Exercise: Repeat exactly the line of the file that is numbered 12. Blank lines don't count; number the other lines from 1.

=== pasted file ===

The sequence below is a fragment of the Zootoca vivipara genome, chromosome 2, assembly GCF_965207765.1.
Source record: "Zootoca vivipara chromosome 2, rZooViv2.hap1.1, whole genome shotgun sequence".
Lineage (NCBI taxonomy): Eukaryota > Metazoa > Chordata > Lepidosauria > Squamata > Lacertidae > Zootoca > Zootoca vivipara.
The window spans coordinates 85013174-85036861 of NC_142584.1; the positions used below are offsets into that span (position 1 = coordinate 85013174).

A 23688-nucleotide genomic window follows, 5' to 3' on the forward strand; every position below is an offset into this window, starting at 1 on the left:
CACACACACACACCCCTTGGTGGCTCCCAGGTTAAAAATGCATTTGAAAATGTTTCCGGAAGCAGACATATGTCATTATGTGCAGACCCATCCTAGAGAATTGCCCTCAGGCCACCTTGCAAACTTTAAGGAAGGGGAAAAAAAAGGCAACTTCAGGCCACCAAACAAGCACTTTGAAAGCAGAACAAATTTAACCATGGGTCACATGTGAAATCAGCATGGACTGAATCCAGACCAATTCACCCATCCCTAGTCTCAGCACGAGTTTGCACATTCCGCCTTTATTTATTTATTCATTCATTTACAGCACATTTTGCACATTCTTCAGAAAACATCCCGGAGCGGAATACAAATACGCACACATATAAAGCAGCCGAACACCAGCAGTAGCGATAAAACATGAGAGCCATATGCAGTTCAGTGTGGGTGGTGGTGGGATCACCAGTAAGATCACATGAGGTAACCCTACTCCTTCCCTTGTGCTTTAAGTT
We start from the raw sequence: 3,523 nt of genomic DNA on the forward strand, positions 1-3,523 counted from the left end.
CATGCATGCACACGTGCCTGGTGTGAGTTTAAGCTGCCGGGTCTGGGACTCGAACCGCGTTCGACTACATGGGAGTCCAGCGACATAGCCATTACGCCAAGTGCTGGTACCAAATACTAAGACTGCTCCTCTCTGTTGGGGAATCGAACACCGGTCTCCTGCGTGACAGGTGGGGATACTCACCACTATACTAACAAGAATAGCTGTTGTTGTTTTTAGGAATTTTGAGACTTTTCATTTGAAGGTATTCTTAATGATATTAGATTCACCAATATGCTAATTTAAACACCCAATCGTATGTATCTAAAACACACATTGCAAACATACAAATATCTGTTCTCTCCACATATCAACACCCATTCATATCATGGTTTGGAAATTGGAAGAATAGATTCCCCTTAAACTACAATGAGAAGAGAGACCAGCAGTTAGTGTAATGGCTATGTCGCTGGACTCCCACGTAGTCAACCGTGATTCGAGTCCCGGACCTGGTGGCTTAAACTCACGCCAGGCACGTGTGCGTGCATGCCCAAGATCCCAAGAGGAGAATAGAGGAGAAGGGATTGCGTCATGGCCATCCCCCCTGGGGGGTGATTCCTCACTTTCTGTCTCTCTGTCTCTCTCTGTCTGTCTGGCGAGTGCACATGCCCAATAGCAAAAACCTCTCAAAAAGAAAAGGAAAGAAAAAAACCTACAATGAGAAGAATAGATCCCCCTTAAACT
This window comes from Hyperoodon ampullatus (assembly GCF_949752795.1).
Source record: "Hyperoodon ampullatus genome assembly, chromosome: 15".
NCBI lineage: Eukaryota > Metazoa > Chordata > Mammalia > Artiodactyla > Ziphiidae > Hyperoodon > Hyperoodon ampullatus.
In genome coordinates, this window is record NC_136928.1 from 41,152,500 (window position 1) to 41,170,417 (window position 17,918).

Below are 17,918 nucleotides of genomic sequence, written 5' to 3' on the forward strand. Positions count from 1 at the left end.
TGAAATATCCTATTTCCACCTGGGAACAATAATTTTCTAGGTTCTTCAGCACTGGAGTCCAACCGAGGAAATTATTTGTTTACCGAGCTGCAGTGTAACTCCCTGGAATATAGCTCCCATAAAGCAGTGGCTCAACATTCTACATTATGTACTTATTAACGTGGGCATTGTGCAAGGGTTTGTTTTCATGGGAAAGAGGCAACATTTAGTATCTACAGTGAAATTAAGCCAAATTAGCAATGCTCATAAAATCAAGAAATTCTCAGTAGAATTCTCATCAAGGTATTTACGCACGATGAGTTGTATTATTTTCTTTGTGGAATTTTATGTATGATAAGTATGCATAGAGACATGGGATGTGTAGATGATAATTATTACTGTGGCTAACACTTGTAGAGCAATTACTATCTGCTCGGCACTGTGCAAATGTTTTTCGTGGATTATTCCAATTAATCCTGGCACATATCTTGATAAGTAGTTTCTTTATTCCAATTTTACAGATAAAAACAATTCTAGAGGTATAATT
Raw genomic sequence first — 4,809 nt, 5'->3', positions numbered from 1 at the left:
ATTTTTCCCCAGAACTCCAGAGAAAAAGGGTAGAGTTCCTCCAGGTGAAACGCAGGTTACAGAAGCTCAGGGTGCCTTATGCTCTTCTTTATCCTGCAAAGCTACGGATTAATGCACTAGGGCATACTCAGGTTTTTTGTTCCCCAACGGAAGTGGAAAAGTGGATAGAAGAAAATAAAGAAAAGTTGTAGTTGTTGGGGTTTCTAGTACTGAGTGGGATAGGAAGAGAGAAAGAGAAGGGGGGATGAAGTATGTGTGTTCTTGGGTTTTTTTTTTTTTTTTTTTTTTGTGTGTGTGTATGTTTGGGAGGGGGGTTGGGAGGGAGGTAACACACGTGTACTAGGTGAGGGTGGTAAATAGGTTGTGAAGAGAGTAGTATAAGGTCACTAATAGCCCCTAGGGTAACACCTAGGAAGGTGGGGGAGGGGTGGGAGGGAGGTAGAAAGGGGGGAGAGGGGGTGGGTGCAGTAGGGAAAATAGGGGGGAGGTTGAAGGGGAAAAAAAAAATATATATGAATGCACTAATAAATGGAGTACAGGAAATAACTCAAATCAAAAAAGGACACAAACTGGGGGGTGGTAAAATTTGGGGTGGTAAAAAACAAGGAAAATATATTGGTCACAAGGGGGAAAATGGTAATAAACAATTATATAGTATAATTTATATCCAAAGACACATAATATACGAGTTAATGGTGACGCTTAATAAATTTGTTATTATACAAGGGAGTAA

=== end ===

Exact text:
In genome coordinates, this window is record NC_136928.1 from 41,152,500 (window position 1) to 41,170,417 (window position 17,918).